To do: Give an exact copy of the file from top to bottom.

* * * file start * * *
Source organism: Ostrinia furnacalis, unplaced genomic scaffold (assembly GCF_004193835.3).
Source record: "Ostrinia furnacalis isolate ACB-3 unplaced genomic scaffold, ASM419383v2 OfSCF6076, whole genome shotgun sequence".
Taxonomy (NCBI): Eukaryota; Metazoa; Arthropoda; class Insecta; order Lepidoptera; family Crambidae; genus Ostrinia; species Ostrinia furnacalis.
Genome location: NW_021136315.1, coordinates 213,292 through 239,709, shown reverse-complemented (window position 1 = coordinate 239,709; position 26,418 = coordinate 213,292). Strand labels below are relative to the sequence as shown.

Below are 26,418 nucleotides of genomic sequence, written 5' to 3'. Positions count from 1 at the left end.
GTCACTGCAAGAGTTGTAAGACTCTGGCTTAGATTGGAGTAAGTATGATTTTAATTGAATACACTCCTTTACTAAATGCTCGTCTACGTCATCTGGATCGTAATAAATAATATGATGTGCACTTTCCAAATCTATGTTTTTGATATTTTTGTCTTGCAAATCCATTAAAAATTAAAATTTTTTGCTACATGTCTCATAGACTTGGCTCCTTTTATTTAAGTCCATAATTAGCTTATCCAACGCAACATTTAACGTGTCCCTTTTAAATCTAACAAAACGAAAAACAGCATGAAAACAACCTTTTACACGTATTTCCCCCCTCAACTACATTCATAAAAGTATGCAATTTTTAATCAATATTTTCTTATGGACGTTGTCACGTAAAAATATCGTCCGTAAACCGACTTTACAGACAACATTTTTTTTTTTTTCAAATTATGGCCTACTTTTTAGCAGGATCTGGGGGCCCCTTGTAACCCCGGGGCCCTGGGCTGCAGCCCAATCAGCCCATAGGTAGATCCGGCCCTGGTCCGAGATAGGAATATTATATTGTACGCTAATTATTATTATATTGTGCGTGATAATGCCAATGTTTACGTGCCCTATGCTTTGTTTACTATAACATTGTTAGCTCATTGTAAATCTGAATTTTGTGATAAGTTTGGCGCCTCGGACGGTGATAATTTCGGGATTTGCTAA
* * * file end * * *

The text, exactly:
Source organism: Ostrinia furnacalis, unplaced genomic scaffold (assembly GCF_004193835.3).
Source record: "Ostrinia furnacalis isolate ACB-3 unplaced genomic scaffold, ASM419383v2 OfSCF6076, whole genome shotgun sequence".
Taxonomy (NCBI): Eukaryota; Metazoa; Arthropoda; class Insecta; order Lepidoptera; family Crambidae; genus Ostrinia; species Ostrinia furnacalis.
Genome location: NW_021136315.1, coordinates 213,292 through 239,709, shown reverse-complemented (window position 1 = coordinate 239,709; position 26,418 = coordinate 213,292). Strand labels below are relative to the sequence as shown.

Below are 26,418 nucleotides of genomic sequence, written 5' to 3'. Positions count from 1 at the left end.
GTCACTGCAAGAGTTGTAAGACTCTGGCTTAGATTGGAGTAAGTATGATTTTAATTGAATACACTCCTTTACTAAATGCTCGTCTACGTCATCTGGATCGTAATAAATAATATGATGTGCACTTTCCAAATCTATGTTTTTGATATTTTTGTCTTGCAAATCCATTAAAAATTAAAATTTTTTGCTACATGTCTCATAGACTTGGCTCCTTTTATTTAAGTCCATAATTAGCTTATCCAACGCAACATTTAACGTGTCCCTTTTAAATCTAACAAAACGAAAAACAGCATGAAAACAACCTTTTACACGTATTTCCCCCCTCAACTACATTCATAAAAGTATGCAATTTTTAATCAATATTTTCTTATGGACGTTGTCACGTAAAAATATCGTCCGTAAACCGACTTTACAGACAACATTTTTTTTTTTTTCAAATTATGGCCTACTTTTTAGCAGGATCTGGGGGCCCCTTGTAACCCCGGGGCCCTGGGCTGCAGCCCAATCAGCCCATAGGTAGATCCGGCCCTGGTCCGAGATAGGAATATTATATTGTACGCTAATTATTATTATATTGTGCGTGATAATGCCAATGTTTACGTGCCCTATGCTTTGTTTACTATAACATTGTTAGCTCATTGTAAATCTGAATTTTGTGATAAGTTTGGCGCCTCGGACGGTGATAATTTCGGGATTTGCTAA